Myanmar junta siphons gas revenue into Singapore banks


Myanmar’s military has transferred billions of dollars from a gas project into two banks operating in Singapore, contributing to “high-level corruption”, a U.S.-based environmental group said on Thursday.

A report by non-profit Earth Rights International (ERI) said the junta had transferred $4.83 billion since 2000 from a gas pipeline, money that was kept off the national budget and stored in the banks operating in the city-state.


“Rather than contribute to Burma’s economic development, the billion dollar revenues from the project have instead contributed to high-level corruption,” the report said. The money, it said, came from the controversial Yadana gas project involving energy companies Chevron Corp of the United States, France’s Total and Thailand’s PTTEP.

The two banks and the Singaporean government were informed of the group’s findings last week, ERI said. All had yet to respond.

“As long as Myanmar’s regime has easy access to these funds we feel it will have little incentive to change,” Matthew Smith, one of the report’s authors, told a news conference.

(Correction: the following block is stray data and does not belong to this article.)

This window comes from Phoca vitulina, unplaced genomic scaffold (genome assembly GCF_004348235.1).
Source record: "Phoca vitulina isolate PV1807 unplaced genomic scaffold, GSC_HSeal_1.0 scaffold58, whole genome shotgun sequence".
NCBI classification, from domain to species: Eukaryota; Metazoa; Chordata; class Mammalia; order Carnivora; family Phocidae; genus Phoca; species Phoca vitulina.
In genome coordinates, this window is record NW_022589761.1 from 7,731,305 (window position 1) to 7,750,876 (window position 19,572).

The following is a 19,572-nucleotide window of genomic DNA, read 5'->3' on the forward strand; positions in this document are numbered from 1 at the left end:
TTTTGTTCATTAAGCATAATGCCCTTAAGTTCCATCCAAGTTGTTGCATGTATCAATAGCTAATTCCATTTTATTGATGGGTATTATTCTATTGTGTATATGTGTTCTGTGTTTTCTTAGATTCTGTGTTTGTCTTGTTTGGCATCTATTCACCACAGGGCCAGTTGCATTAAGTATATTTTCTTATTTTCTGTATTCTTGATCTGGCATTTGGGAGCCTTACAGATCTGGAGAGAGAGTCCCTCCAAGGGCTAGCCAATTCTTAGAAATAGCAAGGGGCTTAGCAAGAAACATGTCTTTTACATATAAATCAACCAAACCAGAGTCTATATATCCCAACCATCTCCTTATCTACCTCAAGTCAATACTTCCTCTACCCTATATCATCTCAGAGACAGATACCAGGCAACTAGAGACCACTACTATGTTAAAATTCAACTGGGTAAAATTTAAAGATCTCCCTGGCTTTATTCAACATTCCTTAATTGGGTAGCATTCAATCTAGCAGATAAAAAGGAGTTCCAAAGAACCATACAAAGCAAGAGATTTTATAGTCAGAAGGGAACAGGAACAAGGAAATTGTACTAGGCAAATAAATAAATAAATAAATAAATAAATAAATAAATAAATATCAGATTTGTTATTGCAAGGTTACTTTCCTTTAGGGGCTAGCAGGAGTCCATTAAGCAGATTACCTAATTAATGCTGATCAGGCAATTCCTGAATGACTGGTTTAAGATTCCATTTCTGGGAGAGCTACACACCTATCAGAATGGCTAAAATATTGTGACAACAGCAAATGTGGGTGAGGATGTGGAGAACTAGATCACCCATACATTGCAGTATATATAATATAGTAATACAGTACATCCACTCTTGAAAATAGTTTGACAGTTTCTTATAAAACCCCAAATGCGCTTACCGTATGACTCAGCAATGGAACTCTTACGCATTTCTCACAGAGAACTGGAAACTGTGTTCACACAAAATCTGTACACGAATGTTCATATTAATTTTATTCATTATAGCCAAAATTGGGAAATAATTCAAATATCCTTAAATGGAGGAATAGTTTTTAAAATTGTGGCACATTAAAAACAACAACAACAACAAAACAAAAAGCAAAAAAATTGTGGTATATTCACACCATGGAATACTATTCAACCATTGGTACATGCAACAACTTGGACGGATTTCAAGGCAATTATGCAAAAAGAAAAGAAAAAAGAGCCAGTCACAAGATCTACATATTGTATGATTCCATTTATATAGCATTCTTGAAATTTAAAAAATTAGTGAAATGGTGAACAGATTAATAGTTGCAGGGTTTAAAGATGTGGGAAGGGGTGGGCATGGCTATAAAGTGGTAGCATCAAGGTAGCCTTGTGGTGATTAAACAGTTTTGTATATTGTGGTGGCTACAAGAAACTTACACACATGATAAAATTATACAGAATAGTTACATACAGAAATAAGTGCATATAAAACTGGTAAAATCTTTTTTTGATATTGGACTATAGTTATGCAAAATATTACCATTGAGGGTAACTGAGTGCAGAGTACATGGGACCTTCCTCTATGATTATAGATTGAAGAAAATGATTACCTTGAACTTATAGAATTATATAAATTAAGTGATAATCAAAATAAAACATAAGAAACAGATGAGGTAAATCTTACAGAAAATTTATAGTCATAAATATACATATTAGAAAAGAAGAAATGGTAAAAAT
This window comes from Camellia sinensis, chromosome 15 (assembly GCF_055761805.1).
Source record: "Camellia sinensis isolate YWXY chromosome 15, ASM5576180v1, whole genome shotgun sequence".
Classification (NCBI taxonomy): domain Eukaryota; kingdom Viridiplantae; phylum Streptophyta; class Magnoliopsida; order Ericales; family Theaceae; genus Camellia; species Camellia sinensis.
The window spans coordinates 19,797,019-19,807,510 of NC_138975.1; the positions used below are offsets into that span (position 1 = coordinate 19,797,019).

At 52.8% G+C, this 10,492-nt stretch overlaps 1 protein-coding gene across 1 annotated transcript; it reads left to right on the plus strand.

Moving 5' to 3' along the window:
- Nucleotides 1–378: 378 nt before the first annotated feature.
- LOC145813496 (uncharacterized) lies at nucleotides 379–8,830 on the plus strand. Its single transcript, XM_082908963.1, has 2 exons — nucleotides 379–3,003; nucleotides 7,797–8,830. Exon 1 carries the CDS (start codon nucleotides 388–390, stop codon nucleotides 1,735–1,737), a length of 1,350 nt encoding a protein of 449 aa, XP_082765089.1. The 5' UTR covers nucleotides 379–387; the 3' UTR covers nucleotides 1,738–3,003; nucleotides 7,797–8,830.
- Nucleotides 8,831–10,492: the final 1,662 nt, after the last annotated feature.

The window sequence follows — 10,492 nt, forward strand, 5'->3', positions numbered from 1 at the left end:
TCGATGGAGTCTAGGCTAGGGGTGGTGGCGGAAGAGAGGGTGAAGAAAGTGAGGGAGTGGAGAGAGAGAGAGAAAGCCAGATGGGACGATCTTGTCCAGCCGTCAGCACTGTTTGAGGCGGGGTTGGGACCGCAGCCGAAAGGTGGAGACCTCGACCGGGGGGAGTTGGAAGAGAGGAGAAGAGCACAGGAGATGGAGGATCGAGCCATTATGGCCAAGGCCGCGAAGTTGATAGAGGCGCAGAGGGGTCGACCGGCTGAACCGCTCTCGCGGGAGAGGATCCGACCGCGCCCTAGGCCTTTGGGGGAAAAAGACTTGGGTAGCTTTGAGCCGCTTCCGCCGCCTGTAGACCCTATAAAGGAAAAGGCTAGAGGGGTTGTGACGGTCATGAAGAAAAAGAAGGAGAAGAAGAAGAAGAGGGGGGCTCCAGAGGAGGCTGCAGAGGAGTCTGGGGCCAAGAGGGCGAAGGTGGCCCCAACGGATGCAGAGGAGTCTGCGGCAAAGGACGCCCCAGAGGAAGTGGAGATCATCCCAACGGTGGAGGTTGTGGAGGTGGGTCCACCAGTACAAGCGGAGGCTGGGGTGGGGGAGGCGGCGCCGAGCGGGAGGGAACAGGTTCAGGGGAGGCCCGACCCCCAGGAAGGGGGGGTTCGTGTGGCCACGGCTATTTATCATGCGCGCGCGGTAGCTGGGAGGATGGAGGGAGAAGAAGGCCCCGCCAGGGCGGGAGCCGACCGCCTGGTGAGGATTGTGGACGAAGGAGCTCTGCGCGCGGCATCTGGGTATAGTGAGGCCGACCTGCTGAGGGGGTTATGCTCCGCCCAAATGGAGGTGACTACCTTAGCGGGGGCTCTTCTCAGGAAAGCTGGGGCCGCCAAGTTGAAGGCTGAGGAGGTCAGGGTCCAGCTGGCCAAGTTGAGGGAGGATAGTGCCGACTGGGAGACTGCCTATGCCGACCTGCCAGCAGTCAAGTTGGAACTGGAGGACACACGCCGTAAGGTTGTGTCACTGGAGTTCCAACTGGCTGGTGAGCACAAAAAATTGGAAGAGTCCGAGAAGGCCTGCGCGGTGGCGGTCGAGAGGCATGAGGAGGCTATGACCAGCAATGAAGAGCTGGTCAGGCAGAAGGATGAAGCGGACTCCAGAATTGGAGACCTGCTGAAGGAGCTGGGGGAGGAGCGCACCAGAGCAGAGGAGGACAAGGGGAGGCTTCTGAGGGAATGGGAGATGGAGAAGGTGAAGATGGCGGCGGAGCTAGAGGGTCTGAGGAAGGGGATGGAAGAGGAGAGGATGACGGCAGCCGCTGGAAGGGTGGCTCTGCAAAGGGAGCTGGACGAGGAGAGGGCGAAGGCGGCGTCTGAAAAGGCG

“We urge the international community to use this as leverage to help the people of (Myanmar). We fully expect the Singapore government and the banks to do the right thing.”

Despite a broad range of sanctions placed on Myanmar by the United States and the European Union because of political repression, its vast reserves of natural gas have been a financial lifeline for the regime.

ERI estimated the military government had received 75 percent of the revenue generated by the Yadana pipeline, which runs from the Andaman Sea to western Thailand.

ERI said the junta managed to keep the $4.83 billion off its national budget accounts by using a 30-year-old exchange rate from dollars to the local kyat currency, which produced a sum in kyat far smaller than the real amount generated.

“Singapore has very tight laws regarding corruption and misappropriation of public funds,” Smith said. “These accounts should be red-flagged until the banks have the opportunity to cooperate with the authorities.”

China’s largest oil and gas producer, the China National Petroleum Corporation, is due to start construction of nearly 4,000 km (2,485 miles) of dual pipelines from Myanmar’s western Arakan State to China’s Yunnan province next month.

The deal is expected to provide the government, which has ruled the country since a 1962 coup, with at least $29 billion over 30 years.

See also Burma’s junta gas profits stashed in Singapore banks.

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